The Tipping Mistake You're Probably Making When Traveling Abroad

Traveling abroad is exciting, but it can also be nerve-wracking. That's because not only do you have to navigate the logistics of international travel, but you also might find out that there are some cultural practices from the United States that just don't translate to other countries. Take tipping, for example. When dining out in the United States, there's one thing you always need to keep in mind: You'll need to add a tip of about 20% to your final bill at most sit-down restaurants. But it turns out that in some locations across the globe, not only is a 20% tip unnecessary, it can be insulting.

Though tipping practices vary across the world, America is pretty much the only country other than Canada where tipping 20% of the bill is considered the norm (and in Canada, it's more like 15–20%). That means that unless you're in the United States if you're tipping 20%, you're actually over-tipping. It might not seem like that big of a deal, but consider this: In some countries, like Japan, leaving a tip is considered rude. It's also a waste of your money, since in most other countries, servers aren't relying on tips as part of their wages. So why is it so different in the United States, and what should you tip when traveling abroad?  

Why is tipping 20% so common in America?

While U.S. travelers who go abroad might worry about tipping too much, travelers to America might be shocked that 20% is commonly considered to be the average tip. Why is it so different here? The primary reason is that U.S. servers and waitstaff usually make more than half of their income through tips, according to the National Employment Law Project. Employers of tipped employees who receive $30 or more in tips per month are only required to pay their workers $2.13 an hour, if that employee's tips bring their hourly wage up to the federal minimum wage which is just $7.25 an hour, depending on location. That means that the majority of restaurant servers are making just a few bucks an hour from their employer, and the rest of their wages come from tips.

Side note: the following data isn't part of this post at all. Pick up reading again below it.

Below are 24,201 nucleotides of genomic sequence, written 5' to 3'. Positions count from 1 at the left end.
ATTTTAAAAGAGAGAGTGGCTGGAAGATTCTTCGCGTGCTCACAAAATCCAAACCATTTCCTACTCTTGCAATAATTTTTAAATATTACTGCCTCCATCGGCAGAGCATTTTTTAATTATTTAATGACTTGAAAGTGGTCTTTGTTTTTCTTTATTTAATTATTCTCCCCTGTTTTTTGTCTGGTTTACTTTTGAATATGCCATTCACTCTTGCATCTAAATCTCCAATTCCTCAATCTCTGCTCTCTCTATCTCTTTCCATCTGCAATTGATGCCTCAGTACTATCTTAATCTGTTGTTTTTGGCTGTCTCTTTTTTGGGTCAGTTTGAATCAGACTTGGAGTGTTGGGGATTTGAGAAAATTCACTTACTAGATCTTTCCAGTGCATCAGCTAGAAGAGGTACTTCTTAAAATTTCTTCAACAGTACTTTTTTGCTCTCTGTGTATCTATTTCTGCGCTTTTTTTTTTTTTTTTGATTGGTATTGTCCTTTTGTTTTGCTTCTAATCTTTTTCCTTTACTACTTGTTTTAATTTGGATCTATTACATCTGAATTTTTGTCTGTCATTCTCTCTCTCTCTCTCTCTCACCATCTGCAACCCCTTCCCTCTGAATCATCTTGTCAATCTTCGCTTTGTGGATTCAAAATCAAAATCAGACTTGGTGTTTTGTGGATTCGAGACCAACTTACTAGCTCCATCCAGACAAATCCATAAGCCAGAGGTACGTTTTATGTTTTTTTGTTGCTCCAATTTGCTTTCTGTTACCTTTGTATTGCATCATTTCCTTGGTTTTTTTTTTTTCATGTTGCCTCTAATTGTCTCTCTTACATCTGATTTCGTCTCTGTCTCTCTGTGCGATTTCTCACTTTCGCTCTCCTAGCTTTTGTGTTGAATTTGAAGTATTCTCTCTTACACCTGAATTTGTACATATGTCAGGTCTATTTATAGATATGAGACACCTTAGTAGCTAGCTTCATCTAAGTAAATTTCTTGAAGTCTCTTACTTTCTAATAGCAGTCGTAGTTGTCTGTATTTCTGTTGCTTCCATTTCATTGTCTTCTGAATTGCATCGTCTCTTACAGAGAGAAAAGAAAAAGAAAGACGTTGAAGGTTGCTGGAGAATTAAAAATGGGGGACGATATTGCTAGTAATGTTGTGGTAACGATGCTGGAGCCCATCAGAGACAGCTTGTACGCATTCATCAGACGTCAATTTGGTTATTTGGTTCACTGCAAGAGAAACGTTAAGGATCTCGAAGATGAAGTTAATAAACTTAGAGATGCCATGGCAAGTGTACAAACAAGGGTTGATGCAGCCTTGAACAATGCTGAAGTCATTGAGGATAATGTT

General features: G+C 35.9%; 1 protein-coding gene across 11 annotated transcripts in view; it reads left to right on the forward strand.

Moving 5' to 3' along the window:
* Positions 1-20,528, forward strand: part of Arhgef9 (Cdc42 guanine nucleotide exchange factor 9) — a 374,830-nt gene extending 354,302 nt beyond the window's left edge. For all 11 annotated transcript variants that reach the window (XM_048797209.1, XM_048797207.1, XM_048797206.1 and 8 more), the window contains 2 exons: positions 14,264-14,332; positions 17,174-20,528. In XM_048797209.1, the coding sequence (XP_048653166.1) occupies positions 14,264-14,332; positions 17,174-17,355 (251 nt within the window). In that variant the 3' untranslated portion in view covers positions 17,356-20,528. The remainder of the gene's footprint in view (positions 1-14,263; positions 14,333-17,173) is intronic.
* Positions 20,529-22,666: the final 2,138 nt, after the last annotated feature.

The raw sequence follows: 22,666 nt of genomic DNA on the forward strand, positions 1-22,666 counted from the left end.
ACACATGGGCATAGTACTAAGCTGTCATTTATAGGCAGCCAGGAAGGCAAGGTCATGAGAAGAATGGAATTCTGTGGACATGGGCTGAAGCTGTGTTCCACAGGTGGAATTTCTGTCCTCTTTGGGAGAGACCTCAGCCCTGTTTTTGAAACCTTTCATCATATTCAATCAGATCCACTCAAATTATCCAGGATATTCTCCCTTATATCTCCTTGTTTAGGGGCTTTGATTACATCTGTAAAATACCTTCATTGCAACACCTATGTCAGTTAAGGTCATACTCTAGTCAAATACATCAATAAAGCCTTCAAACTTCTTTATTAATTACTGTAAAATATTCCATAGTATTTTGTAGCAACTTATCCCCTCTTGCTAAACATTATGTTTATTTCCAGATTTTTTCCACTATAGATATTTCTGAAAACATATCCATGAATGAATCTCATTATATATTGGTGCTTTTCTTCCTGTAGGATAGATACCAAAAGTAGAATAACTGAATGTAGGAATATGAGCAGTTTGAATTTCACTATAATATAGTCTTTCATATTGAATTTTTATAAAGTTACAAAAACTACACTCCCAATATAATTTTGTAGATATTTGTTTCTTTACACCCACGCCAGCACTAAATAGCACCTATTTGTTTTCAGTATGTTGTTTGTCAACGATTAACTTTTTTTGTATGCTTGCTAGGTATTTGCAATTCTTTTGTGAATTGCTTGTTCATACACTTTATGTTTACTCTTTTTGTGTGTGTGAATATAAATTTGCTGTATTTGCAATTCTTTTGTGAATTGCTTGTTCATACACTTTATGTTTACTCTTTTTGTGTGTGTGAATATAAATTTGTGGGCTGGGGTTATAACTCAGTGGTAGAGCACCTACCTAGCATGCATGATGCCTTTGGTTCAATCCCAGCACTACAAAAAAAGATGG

It might seem strange to have the customers footing the bill for restaurant employees' wages, but tipping has been part of U.S. culture since the 1800s, and really took hold as a business strategy after the Civil War. This ingrained system means it's common to tip 15–20% even if the meal is lousy, especially if it's for reasons beyond your server's control like long wait times for food, or the kitchen sending out the wrong order. Ultimately, diners know servers rely heavily on tips for their livelihood and don't want them to take home lower wages even if service is poor.

How much to tip when traveling abroad

Unless you're visiting Canada, U.S. travelers don't need to factor in a 20% tip into their dining budget. In the United Kingdom, 10–15% is fine, and in most countries in continental Europe, tipping 5–10% is the norm. In fact, it's common to just add a Euro or two (or the equivalent in the country's currency, for those that don't use the Euro) per person in your party as a tip, which is easy enough to remember. It might feel awkward to Americans to leave so little, but remember that most of these restaurant employees are paid hourly wages and aren't expecting tips to make up the bulk of their income.

Across Asia, it's more common to see a service charge added to your bill, which you don't need to tip on top of, and some restaurants will flat-out refuse tips. In Central and South America, a 10% tip is fine. A 5–10% tip is acceptable in many African countries, but there are some countries where 10–15% is more common. 

Don't forget though that all of these recommendations are affected by regional and country culture. If you're unsure, you can always ask someone what's considered appropriate. Just keep in mind that leaving the standard American 20% or more at restaurants as a default is a mistake almost everywhere when traveling abroad. Save your money (and your dignity) by following regional tipping practices when you travel, and never be afraid to ask questions — it might even open the door to making some new international friends.

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